100th anniversary of The Scout. Heiress and hyper-talented sculptress Gertrude Vanderbilt Whitney created this massive bronze sculpture depicting Buffalo Bill Cody on horseback. The sculpture was installed in 1924 and ultimately became the cornerstone of the Whitney Western Art Museum.

100th anniversary of Shoshone Lodge & Guest Ranch. Built in 1924 by Henry and Bertha Dahlem, the Shoshone Lodge today occupies an honored place among the destination’s numerous guest and dude ranches. Remarkably, the Shoshone Lodge has stayed in the same family for a century, and it is now operated by the family’s fourth generation. Just three miles from the East Gate to Yellowstone National Park, Shoshone Lodge offers all-inclusive guest ranch experiences including cabin lodging, a restaurant and outdoor adventures like horseback riding, tours of Yellowstone and nightly entertainment.

65th anniversary of the Whitney Western Art Museum. Another of the museums at the Buffalo Bill Center of the West, the Western Art Museum was created in 1959 with initial funding provided by Cornelius Vanderbilt Whitney, the son of artist Gertrude Vanderbilt Whitney. Considered one of the top Western art galleries in the country, the museum includes original paintings, sculptures and prints by top artists including Albert Bierstadt and Frederic Remington. The Whitney Western Art Museum was named the best art museum in the U.S. by Newsweek.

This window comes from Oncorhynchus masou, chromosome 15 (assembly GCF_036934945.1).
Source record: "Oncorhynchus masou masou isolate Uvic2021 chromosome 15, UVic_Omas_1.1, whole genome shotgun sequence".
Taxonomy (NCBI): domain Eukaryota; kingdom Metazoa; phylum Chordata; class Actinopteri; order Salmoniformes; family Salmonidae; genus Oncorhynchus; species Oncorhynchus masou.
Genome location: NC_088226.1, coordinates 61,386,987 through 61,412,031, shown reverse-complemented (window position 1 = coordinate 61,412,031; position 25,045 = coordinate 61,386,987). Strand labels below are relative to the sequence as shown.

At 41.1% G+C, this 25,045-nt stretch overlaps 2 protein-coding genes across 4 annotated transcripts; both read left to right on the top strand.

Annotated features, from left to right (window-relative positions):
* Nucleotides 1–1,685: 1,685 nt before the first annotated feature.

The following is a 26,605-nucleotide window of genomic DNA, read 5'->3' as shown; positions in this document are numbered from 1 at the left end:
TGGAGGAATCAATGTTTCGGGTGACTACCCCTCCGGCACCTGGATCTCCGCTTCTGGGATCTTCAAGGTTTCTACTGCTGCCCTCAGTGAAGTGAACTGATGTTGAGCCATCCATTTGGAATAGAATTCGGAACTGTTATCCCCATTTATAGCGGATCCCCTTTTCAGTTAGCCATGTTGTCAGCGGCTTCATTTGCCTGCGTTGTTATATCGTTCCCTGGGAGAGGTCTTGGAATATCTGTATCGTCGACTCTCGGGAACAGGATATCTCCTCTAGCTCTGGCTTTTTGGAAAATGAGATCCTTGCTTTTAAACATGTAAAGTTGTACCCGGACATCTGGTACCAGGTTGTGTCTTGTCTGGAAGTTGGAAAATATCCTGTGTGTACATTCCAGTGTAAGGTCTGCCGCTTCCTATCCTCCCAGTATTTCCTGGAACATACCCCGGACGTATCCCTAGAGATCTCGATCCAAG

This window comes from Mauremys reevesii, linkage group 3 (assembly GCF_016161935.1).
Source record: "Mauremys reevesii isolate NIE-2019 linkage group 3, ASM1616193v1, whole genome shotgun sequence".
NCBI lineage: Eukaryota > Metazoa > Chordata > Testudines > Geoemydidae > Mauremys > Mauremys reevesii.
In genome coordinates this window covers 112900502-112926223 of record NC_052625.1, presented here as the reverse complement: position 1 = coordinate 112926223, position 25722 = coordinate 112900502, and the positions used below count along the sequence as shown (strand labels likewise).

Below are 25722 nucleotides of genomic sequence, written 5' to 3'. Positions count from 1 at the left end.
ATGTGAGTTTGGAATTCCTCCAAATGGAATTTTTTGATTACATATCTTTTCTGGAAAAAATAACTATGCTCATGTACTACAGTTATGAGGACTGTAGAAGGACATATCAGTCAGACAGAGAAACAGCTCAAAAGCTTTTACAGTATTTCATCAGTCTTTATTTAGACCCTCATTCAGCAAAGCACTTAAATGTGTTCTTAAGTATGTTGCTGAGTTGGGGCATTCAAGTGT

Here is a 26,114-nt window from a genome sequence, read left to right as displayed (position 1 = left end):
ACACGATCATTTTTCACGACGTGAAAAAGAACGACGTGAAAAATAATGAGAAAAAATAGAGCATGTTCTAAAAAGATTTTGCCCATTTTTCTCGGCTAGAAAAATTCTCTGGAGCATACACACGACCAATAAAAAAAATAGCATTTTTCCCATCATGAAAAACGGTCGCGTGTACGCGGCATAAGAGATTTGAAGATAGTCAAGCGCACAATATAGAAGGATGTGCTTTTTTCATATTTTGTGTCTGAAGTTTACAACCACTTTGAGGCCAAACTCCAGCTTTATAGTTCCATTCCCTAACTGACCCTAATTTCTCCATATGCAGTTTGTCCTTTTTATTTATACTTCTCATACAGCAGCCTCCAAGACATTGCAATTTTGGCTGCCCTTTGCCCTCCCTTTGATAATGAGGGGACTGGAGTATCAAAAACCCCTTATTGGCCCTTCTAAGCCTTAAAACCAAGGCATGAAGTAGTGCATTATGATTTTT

60th anniversary of the Cody Country Art League. Established in 1964, the nonprofit Cody Country Art Leagues is located in the original Buffalo Bill Museum, and it is registered on the National Register of Historic Places. The facility promotes the work of local artists with exhibits, sales and art classes.

60th anniversary of the Cody KOA. Founded in June 1964, this family-friendly RV campground was the first KOA franchise in the country. The campground has continued to improve and expand over the decades, and this summer, it will be unveiling a new dog park.

5th anniversary of By Western Hands. Years in the planning, this centrally located new attraction celebrates the region’s heritage of Western-style furniture-makers and artisans who incorporate natural or Western elements like gnarled logs, horsehair and elk antlers into their creations. Opening this June, By Western Hands includes an education and training center for artisans, a gallery where the latest work of Western artists is on display and available for purchase and a museum showcasing the work of early leaders in Western design such as Thomas Molesworth, whose Cody-based Shoshone Furniture Company popularized Western design beginning in the 1930s.